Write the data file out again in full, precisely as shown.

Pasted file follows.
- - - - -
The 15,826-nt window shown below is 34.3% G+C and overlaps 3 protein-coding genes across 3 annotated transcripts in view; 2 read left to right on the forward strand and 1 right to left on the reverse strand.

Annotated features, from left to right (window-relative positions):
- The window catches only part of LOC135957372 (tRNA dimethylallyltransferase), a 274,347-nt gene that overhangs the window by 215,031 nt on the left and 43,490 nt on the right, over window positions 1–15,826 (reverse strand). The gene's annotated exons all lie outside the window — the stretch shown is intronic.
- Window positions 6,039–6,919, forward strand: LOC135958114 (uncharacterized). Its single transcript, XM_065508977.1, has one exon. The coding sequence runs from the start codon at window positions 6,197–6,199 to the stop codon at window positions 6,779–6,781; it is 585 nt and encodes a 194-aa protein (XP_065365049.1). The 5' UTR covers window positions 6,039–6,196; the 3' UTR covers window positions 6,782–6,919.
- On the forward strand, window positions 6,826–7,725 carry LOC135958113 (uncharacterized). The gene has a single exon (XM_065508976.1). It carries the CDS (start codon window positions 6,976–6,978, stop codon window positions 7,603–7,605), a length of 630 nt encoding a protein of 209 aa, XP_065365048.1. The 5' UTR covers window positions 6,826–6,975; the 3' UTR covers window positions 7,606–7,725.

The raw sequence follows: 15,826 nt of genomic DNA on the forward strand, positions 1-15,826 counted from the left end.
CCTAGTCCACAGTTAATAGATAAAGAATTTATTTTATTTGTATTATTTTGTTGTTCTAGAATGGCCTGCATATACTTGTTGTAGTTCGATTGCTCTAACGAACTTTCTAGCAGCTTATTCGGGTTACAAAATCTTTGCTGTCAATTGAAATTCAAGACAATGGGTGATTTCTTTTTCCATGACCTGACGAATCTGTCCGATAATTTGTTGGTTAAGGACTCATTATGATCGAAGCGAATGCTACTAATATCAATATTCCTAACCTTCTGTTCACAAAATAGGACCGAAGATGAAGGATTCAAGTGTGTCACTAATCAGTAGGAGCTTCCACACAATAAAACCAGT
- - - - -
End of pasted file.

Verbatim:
The 15,826-nt window shown below is 34.3% G+C and overlaps 3 protein-coding genes across 3 annotated transcripts in view; 2 read left to right on the forward strand and 1 right to left on the reverse strand.

Annotated features, from left to right (window-relative positions):
- The window catches only part of LOC135957372 (tRNA dimethylallyltransferase), a 274,347-nt gene that overhangs the window by 215,031 nt on the left and 43,490 nt on the right, over window positions 1–15,826 (reverse strand). The gene's annotated exons all lie outside the window — the stretch shown is intronic.
- Window positions 6,039–6,919, forward strand: LOC135958114 (uncharacterized). Its single transcript, XM_065508977.1, has one exon. The coding sequence runs from the start codon at window positions 6,197–6,199 to the stop codon at window positions 6,779–6,781; it is 585 nt and encodes a 194-aa protein (XP_065365049.1). The 5' UTR covers window positions 6,039–6,196; the 3' UTR covers window positions 6,782–6,919.
- On the forward strand, window positions 6,826–7,725 carry LOC135958113 (uncharacterized). The gene has a single exon (XM_065508976.1). It carries the CDS (start codon window positions 6,976–6,978, stop codon window positions 7,603–7,605), a length of 630 nt encoding a protein of 209 aa, XP_065365048.1. The 5' UTR covers window positions 6,826–6,975; the 3' UTR covers window positions 7,606–7,725.

The raw sequence follows: 15,826 nt of genomic DNA on the forward strand, positions 1-15,826 counted from the left end.
CCTAGTCCACAGTTAATAGATAAAGAATTTATTTTATTTGTATTATTTTGTTGTTCTAGAATGGCCTGCATATACTTGTTGTAGTTCGATTGCTCTAACGAACTTTCTAGCAGCTTATTCGGGTTACAAAATCTTTGCTGTCAATTGAAATTCAAGACAATGGGTGATTTCTTTTTCCATGACCTGACGAATCTGTCCGATAATTTGTTGGTTAAGGACTCATTATGATCGAAGCGAATGCTACTAATATCAATATTCCTAACCTTCTGTTCACAAAATAGGACCGAAGATGAAGGATTCAAGTGTGTCACTAATCAGTAGGAGCTTCCACACAATAAAACCAGT